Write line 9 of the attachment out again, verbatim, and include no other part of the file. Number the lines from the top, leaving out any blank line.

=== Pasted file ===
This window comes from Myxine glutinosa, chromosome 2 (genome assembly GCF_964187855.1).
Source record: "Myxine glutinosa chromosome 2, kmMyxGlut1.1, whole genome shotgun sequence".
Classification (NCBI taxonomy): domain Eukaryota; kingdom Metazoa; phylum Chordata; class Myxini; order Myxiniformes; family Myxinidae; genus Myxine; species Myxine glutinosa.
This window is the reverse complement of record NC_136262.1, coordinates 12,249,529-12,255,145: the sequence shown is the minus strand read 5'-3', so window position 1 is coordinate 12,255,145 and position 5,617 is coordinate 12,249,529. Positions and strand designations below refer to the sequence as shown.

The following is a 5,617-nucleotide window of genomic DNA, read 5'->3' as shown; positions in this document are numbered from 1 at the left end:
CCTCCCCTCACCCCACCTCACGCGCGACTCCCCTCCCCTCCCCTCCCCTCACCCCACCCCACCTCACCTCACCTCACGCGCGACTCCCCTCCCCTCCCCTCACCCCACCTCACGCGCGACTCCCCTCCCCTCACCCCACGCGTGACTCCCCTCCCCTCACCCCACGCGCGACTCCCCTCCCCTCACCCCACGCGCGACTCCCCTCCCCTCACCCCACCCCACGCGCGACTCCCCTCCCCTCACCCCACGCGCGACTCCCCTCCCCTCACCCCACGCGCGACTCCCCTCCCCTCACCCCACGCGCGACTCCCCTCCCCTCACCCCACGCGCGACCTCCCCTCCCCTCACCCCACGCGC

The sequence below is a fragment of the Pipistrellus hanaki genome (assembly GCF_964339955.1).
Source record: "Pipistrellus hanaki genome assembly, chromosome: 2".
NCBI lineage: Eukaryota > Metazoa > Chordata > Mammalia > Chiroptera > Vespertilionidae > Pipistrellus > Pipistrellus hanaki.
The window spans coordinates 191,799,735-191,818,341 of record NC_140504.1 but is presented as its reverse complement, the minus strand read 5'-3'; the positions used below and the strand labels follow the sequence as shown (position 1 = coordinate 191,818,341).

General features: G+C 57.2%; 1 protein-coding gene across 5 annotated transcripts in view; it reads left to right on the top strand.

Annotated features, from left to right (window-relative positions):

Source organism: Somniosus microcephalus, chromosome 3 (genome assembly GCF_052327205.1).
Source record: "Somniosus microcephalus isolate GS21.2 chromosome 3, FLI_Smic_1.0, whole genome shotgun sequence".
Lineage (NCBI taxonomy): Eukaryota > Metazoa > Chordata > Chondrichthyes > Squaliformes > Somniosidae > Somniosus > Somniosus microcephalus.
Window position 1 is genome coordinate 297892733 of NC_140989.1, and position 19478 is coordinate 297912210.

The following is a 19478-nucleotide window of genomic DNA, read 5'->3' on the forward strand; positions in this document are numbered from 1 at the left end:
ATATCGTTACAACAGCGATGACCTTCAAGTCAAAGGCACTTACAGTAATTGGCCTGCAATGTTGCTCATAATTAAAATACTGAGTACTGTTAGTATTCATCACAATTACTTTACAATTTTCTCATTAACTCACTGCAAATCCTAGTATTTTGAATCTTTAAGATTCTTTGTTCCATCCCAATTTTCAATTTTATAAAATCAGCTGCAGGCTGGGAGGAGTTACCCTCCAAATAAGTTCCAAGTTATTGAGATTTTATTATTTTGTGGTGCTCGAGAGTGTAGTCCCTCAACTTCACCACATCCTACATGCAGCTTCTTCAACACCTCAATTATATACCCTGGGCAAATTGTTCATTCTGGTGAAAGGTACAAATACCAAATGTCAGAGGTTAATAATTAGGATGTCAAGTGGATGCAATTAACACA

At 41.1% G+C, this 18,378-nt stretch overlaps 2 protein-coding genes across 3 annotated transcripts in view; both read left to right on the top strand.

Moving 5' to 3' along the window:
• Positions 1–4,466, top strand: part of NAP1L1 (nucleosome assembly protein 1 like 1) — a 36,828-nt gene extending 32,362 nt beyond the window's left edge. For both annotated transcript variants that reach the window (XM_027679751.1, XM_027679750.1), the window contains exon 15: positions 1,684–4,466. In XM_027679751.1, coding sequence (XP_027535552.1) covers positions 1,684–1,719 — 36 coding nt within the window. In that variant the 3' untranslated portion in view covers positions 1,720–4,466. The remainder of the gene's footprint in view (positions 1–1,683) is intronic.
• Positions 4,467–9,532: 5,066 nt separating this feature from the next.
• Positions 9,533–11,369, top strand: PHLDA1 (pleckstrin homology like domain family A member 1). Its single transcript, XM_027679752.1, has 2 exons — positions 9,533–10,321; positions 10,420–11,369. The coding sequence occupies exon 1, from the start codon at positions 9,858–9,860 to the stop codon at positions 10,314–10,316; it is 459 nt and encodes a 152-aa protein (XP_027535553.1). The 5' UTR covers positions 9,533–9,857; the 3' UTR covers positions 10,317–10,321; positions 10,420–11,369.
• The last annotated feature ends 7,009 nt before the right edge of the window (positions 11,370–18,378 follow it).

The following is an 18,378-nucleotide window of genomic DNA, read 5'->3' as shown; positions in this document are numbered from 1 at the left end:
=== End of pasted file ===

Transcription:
NCBI lineage: Eukaryota > Metazoa > Chordata > Mammalia > Chiroptera > Vespertilionidae > Pipistrellus > Pipistrellus hanaki.